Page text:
In Brazil, scientists have discovered a Grand discovery

В Бразилии ученые обнаружили грандиозную находкуScientists have found evidence of the existence of complex forms of life on Earth half a billion years ago.

An international team of paleontologists, headed by scientists from the University of Manchester, found fossils older than half a billion years. These traces, probably the first or one of the first complex living organisms on our planet will help to shed light on the evolutionary history of life, scientists believe.

The results of a study published in Nature Ecology & Evolution.

Unfortunately, discovery is not the physical remains of living organisms. This is the traces of their activity – holes, carried out in sedimentary rocks. The discovery was made in the Western part of Brazil. The diameter of the holes ranges from 50 to 600 micrometers, and this means that the creatures that they did, was a little thicker than a human hair.

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Fossils relate to the geological and evolutionary period at the junction of ediacaran (635-542 million years ago) and Cambrian (541-485 million years ago). This transition period is extremely important in the evolutionary history of life.

“It is particularly exciting this discovery makes the age of rocks: fossils, probably, are witnesses of the oldest complex life forms,” says study author Russell Garwood. – Evolutionary events during the transition from the Cambrian to ediacaran are unparalleled in Earth’s history. The current fossil record suggests that many of the life forms known today, appeared in a very short period of time.”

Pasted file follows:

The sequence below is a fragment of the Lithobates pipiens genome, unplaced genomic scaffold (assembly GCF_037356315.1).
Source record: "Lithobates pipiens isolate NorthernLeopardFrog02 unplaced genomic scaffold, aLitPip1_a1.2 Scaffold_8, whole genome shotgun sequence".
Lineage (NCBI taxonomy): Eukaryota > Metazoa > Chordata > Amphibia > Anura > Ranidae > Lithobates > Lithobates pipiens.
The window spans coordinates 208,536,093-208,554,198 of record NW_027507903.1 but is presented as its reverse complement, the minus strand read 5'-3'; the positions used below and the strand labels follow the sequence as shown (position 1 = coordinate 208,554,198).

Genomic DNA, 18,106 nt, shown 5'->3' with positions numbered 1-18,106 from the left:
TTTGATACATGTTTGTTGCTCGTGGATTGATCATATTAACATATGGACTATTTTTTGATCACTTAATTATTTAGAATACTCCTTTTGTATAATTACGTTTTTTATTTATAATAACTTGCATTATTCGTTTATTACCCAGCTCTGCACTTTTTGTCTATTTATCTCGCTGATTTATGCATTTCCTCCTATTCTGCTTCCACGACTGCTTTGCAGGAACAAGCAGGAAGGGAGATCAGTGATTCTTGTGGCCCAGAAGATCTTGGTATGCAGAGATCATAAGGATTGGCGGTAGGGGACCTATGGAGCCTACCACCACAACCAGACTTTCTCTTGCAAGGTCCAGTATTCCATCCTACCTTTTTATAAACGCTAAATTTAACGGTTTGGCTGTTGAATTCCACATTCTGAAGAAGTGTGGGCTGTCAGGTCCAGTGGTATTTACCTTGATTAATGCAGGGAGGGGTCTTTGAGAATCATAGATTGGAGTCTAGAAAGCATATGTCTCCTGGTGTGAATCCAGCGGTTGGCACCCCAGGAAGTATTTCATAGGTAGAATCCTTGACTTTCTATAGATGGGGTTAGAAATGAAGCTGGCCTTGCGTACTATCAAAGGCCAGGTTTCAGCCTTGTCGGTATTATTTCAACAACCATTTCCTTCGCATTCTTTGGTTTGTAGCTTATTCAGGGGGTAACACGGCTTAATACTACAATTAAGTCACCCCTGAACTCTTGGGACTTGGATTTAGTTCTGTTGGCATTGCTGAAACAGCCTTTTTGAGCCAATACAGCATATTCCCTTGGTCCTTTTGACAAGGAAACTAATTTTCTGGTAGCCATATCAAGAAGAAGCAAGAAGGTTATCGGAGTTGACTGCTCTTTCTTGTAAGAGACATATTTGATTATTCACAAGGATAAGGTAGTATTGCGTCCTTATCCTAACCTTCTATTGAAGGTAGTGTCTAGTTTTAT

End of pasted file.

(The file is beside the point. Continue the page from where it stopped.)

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In his opinion, the burrows found in rocks, were created by the organisms like nematodes (roundworms). When moving between layers of rocks they left behind tiny tunnels. These tunnels have symmetrical grooves, indicating that the ancient worms have not used peristalsis (the contraction and elongation of the body) for movement. Most likely, they moved in waves, like rocking their bodies from side to side to “swim” through rock like it was a liquid, said co-author Luke Perry of the University of Bristol.

By the way, to detect such microscopic traces, the team used x-ray microtomography. X-rays have helped to create a 3D virtual model without destroying the object under study.

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